Comedian Vance Banzo was bitten by the comedy bug early in life. A class clown as a kid in school, Banzo loved cracking up his classmates.
A member of the Fishing Lake First Nation in Saskatchewan, the young Saulteaux/Cree comedian, writer and actor was born and raised in Edmonton where he first cut his comedy teeth working dinner theatre.
“I was a character server,” says Banzo over the phone from his current home base in Toronto. “I was getting paid to go to tables and make people laugh and play different characters.”
Now a member of the Toronto comedy crew TallBoyz II Men, Banzo is pretty thrilled to be back with a second season of the troupe’s popular CBC produced sketch comedy show TallBoyz.
Inspired by the idea of establishing a career in comedy Banzo decided to leave Edmonton and make a move to Toronto to enroll in the Comedy: Writing and Performance program at Humber College.
It was there that Banzo met up with cast mate Tim Blair on the first day of classes at Humber when Blair sat next to him. The pair soon hit it off and began working on sketches together. The two fast friends then began honing their skills on the live improv scene while also hitting all the open mics around Toronto.
While making the rounds and working various comedy events in the city, Banzo and Blair would eventually connect with aspiring funny guys Guled Abdi and Franco Nguyen. Forming a solid friendship around their shared passion for absurd edgy humor, the four young comics decided to form their own comedy crew and TallBoyz was born.
“When we first started on stage we came up with all of our ideas through improv,” Banzo says. “Nothing would make it on paper until four or five shows of getting it right on stage. We were very much writing sketches through the process of stand-up comedy—what works, what doesn’t—until we would eventually get it down on paper.”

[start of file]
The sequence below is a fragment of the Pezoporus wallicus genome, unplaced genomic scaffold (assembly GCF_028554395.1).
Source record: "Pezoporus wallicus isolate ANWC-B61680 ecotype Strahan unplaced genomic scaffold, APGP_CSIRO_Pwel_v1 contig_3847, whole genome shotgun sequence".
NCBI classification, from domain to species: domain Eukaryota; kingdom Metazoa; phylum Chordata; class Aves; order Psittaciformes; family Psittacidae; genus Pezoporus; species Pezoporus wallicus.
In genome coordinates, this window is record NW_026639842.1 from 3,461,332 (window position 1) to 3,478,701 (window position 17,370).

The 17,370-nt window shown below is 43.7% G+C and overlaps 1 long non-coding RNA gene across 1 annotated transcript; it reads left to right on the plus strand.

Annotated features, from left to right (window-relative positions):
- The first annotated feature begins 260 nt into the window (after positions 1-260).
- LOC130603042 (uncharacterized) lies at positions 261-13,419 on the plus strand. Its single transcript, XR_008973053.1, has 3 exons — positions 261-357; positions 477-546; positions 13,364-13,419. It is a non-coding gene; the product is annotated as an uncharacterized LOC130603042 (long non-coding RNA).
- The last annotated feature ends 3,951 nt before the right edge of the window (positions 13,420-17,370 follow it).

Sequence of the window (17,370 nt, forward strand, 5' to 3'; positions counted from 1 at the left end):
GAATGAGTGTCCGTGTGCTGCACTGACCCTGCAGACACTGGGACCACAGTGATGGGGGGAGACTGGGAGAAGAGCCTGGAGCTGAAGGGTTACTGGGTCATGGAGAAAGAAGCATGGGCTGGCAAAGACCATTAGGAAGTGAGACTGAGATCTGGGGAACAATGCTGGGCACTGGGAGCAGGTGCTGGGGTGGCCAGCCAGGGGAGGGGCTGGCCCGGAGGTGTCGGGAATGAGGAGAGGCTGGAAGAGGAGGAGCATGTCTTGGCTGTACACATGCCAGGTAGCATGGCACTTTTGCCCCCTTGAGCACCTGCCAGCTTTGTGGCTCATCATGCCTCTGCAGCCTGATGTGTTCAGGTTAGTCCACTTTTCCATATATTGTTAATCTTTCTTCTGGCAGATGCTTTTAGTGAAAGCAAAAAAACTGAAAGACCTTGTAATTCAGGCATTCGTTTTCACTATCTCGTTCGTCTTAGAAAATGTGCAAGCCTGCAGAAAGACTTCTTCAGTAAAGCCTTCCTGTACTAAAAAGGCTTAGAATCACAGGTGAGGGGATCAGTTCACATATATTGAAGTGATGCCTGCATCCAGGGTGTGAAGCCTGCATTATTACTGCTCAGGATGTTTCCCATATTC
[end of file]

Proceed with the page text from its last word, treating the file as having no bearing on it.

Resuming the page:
The TallBoyz II Men crew would eventually get their break when Banzo was discovered at Humber College by Kids In The Hall alumnus Bruce McCulloch who saw something special in the young comedy writer. When McCulloch accepted an invitation to come out and see TallBoyz II Men perform he was inspired by the possibility of building a new fresh comedy sketch show around the crew.
Under the direction of McCulloch, the TallBoyz hit the mark with a successful first season overflowing with their unique, absurd and sometimes provocative brand of farce and social satire.
Working with a revolving cast of hilarious supporting cast members the big challenge for the TallBoyz and director McCulloch occurred when it came time to film Season 2 deep in the midst of the COVID-19 pandemic.
Asked if the influence of COVID-19 protocols ended up working their way into the new sketches this season, Banzo admits “it was kind of the elephant in the room. We had everything written and then COVID hit in March and it was like ‘OK, everyone back into the writing room’. So, we went back and basically rewrote the whole season.”
In addition to the troupe’s comedic commentaries on woke culture, racial issues, Canadian politics, and their regular hip hop parody collaborations with award-winning rapper Shad, TallBoyz Season 2 contains some hilarious sketches dealing with COVID themes, such as enforced social distancing, working from home, and the current Zoom conferencing phenomenon.
Asked if his Indigenous background has shaped his writing Banzo is quick to acknowledge that fact. “Yeah, most definitely. There's no running from it, “he says.
“I’m on Native Twitter all the time just to learn more about what’s going on. Just to have my ear to the ground, because it’s something I care about and you want to give back as an Indigenous artist, speaking on issues with the platform I now have.”
The award-winning actor and comedian admits that he also has an interest in exploring more dramatic roles after appearing as a cast member in the 2017 film Indian Horse, an adaptation of late Ojibway author Richard Wagamese's 2012 novel of the same name.
“I'd like to polish the chops doing some more dramatic acting,” Banzo admits. “I really enjoyed working on Indian Horse. I loved working with the people, a completely Indigenous cast and crew. That was a very fond memory for me.”
But for now Banzo remains dedicated and focused on hitting the writing room again with Abdi, Blair and Nguyen to work on TallBoyz Season 3, with the long-term goal of building up their audience and hopefully breaking into syndication south of the border.
“Ultimately, I hope the show is quotable. Something people want to share with their friends and family. If our show could achieve something like that, I think it would be wonderful.”
Season 2 of TallBoyz premieres on Tuesday, Feb. 16 on CBC and CBC Gem.
By David Owen Rama, Local Journalism Initiative Reporter, Windspeaker.com, Windspeaker.com